Is it possible that the image of Jonah, or some avatar of Jonah, being swallowed by a whale fascinates us because it possesses a certain doubleness, and a certain precarious balance? Is the devouring whale not, after all, a metaphor for both birth and death? The whale is dark and wet and safe, like a womb, but it is also, potentially at least, a tomb. In the Old Testament Jonah escapes from his whale, but in other versions of the myth, like the version I found in my comic, he is not so lucky.

Here's a piece which I wrote a year or so ago: the title compares Jonah to Phlebas the Phoenician, whose fate is described in the shortest and eeriest section of TS Eliot's great poem The Waste Land.

Jonah or Phlebas

The underworld
is a whale.
I descended
easily, blowing fragile
silver worlds,
grasping a thread
of drowned sunlight
like a mountaineer's rope.

The underworld belched,
opened its mouth,
swallowed me like kelp.
The soft roar inside
reminds me of that cave
on Ponga Hill,
when a good rain
sent a creek down
through the vines
and epiphytes
that hid the opening
from adults and
the older kids.

Now I close my eyes,
go deeper
into the dark.
The water rushes to meet me,
holds me tightly
like a long-absent friend.


Anonymous faithful christian said...

Yes! Now listen to these words written by Ellen White: "Few give thought to the suffering that sin has caused our Creator. All heaven suffered in Christ's agony; but that suffering did not begin or end with His manifestation in humanity. The cross is a revelation to our dull senses of the pain that, from its very inception, sin has brought to the heart of God. Every departure from the right, every deed of cruelty, every failure of humanity to reach His ideal, brings grief to Him. When there came upon Israel the calamities that were the sure result of separation from God---subjugation by their enemies, cruelty, and death---it is said that 'His soul was grieved for the misery of Israel.' 'In all their affliction He was afflicted; . . . and He bare them, and carried them all the days of old.' Judges 10:16; Isaiah 63:9."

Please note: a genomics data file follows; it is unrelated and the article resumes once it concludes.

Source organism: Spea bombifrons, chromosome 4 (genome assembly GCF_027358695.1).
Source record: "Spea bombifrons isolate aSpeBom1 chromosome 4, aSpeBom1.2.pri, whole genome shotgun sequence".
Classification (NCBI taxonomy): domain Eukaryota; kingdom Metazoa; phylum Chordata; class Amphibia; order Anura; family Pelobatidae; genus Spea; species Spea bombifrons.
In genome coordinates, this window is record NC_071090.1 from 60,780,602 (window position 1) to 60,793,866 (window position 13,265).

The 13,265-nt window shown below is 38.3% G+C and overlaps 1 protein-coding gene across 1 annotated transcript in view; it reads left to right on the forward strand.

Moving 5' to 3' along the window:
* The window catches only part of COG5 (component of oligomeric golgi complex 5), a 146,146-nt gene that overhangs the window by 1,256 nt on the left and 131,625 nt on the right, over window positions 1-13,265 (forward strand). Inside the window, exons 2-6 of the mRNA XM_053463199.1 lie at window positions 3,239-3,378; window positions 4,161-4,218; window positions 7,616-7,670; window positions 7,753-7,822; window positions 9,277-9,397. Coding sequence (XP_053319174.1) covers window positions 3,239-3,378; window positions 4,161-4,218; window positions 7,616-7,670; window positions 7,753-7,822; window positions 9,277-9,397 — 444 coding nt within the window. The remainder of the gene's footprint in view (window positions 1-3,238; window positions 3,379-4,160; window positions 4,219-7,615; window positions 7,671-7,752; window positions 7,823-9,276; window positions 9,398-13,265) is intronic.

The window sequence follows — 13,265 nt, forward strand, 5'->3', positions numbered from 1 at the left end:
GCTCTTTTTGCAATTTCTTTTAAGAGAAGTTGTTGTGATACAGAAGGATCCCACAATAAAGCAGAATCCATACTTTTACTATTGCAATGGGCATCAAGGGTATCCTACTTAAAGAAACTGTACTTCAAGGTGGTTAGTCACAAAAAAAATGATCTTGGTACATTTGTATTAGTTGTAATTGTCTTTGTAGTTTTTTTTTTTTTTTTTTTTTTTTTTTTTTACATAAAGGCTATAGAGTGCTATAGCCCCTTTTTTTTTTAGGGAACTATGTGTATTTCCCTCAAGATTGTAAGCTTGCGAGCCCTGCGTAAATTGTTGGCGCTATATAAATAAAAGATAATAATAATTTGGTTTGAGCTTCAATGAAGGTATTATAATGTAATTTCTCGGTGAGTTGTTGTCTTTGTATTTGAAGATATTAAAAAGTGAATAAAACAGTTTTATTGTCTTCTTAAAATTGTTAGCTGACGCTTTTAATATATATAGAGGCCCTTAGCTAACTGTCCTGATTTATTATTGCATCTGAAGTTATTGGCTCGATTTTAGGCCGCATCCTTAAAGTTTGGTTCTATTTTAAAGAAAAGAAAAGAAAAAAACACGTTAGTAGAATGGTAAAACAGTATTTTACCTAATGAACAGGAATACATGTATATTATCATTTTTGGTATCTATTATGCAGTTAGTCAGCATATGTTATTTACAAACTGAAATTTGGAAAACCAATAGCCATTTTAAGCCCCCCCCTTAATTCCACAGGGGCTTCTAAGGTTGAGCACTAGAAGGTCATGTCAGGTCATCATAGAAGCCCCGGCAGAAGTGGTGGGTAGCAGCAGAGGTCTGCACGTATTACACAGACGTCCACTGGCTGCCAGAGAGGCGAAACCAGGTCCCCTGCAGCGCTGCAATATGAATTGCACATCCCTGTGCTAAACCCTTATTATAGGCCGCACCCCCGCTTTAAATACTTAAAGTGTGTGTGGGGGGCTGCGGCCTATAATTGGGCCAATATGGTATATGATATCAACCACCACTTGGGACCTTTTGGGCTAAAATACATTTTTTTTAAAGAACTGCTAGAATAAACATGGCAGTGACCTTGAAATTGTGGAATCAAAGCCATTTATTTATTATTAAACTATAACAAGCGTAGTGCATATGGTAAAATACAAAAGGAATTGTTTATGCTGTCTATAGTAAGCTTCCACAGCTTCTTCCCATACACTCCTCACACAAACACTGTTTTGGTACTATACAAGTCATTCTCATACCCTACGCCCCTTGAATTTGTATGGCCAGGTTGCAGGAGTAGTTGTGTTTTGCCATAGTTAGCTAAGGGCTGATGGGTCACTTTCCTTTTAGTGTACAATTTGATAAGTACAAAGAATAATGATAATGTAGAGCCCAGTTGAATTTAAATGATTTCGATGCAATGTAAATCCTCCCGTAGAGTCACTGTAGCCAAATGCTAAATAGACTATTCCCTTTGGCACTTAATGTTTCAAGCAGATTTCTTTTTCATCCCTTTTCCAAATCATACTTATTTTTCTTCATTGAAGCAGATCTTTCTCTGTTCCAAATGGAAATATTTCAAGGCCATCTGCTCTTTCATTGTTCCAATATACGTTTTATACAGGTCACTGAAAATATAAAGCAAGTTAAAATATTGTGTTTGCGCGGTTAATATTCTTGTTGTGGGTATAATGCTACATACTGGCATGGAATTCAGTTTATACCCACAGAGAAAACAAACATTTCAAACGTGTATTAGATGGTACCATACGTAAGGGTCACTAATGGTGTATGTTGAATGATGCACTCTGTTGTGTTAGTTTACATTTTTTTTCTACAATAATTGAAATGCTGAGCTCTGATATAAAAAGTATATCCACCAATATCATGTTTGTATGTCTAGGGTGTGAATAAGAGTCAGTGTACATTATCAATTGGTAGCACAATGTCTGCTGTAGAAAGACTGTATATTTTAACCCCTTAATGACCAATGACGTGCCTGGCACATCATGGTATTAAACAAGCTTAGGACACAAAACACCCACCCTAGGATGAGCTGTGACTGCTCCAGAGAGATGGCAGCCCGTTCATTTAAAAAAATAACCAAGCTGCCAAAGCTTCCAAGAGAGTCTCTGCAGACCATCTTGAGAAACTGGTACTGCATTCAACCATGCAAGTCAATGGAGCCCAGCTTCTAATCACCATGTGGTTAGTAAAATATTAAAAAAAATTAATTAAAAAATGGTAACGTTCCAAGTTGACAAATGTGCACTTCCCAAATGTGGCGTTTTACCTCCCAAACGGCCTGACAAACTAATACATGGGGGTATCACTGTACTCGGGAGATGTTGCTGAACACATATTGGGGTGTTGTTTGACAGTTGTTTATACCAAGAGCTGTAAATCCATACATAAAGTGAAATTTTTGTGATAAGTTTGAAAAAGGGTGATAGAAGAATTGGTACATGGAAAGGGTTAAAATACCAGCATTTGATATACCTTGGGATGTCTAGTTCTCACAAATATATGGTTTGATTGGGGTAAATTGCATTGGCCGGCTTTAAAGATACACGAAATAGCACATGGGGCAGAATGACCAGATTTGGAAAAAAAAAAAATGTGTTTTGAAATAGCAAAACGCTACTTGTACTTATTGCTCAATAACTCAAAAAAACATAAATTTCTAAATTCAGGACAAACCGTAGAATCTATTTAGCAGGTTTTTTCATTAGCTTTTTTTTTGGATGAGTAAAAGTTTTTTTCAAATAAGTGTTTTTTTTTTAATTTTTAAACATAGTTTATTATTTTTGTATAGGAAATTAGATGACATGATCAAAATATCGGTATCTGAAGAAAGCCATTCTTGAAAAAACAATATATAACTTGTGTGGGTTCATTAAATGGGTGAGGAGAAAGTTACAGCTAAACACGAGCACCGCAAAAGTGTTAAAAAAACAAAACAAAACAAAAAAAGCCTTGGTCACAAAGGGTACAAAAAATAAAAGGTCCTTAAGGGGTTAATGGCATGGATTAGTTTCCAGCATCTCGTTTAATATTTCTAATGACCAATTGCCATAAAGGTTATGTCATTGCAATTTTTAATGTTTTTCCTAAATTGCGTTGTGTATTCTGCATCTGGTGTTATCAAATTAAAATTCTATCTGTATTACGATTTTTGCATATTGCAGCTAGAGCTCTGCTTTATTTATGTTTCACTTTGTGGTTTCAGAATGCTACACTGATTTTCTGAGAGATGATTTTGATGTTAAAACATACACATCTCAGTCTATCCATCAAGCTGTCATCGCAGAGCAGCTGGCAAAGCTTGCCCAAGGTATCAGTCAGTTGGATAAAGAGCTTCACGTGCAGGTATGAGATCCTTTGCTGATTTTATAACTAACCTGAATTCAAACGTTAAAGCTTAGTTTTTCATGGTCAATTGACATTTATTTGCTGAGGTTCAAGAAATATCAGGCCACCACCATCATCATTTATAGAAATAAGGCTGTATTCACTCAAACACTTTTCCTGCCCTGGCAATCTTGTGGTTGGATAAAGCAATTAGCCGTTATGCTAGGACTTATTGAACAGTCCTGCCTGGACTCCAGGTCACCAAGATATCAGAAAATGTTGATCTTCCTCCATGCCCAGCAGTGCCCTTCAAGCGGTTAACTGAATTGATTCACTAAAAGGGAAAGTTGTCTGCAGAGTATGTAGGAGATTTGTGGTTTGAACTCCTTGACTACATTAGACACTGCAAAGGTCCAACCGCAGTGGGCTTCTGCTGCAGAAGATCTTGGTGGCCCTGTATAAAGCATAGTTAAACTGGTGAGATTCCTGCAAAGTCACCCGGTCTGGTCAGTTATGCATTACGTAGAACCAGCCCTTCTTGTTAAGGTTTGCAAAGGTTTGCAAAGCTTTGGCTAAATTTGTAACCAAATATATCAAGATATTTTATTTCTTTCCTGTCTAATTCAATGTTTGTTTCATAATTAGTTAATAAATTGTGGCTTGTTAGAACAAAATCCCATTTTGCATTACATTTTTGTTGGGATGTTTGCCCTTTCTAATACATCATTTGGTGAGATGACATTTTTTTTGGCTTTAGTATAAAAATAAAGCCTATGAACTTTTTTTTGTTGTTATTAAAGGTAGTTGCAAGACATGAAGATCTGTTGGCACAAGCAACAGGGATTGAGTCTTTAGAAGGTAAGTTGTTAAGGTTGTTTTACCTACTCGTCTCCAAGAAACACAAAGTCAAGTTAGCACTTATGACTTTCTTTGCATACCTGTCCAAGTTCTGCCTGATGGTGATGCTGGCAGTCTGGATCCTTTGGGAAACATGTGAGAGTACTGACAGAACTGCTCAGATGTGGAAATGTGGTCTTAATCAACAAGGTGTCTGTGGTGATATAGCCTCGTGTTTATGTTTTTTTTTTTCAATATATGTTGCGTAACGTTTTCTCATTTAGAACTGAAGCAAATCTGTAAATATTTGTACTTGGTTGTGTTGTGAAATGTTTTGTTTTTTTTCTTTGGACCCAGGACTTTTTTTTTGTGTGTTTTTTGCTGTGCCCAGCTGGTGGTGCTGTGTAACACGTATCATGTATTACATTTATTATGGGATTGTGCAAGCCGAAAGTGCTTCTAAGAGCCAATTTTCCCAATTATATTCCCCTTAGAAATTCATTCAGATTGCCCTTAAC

"His Spirit 'makes intercession for us with groanings which cannot be uttered.' As the 'whole creation groaneth and travaileth in pain together' (Rom 8:26,22), the heart of the infinite Father is pained in sympathy. Our world is a vast lazar house, a scene of misery that we dare not allow even our thoughts to dwell upon. Did we realize it as it is, the burden would be too terrible. Yet God feels it all. In order to destroy sin and its results He gave His best Beloved, and He has put it in our power, through cooperation with Him, to bring this scene of misery to an end." Education 263, 264.

This is the message in the sign of Jonas, who said, "I know that You are a gracious and merciful God, slow to anger, and abundant in lovingkindness, One who relents from doing harm." This is the spirit of Jesus, who came to seek and save that which is lost. "For the Son of man did not come to destroy men's lives, but to save them." Luke 9:56. And this is the message of love which Christ hoped would lead the "wicked and adulterous generation" to repent. In Jonas' episode the Ninevites were impressed with God's determination to warn them of their peril. It was God's goodness that led them to repentance. So they shall indeed rise in judgment with this generation if we are not impressed with the much greater spectacle of the crucified Christ.

3:30 am  
Anonymous Anonymous said...

What piss you Christians talk.

12:50 pm  
Anonymous Anonymous said...

Report on the Direen hour here:

4:19 pm  
Blogger Bill Direen said...

... dripping caves in New Zealand can be like cool (sometimes risky) bellies ... down Catlins way (south of Dunedin near where Hone Tuwhare spent his last years, for you Aucklanders) there are waterfalls end down in ravines that are pretty underworldlike too if you follow the paths to the misty depths... About the myth-tale : I was very interested in the story's appearance in different forms ... the few traces we have of mariners' stories from the ancient past ... quite a few stories of shipwrecked mariners mistaking a whale's back for an island ... which led to some magical adventure ... I found the Egyption version in a thin booklet in the Louvre when the bookshop there used to stock tiny editions ... thank you for your post, Scott, it is generous (I did not say Christian) of you!

7:11 am  
Anonymous Anonymous said...

Is Direen an atheist, an agnostic, or a believer?

Answer please.

11:43 am  
Anonymous Anonymous said...

Answer is here:

7:07 pm  
Anonymous Anonymous said...

WOrd has it this actually Bill in disguise (he loves them disguises)

7:11 pm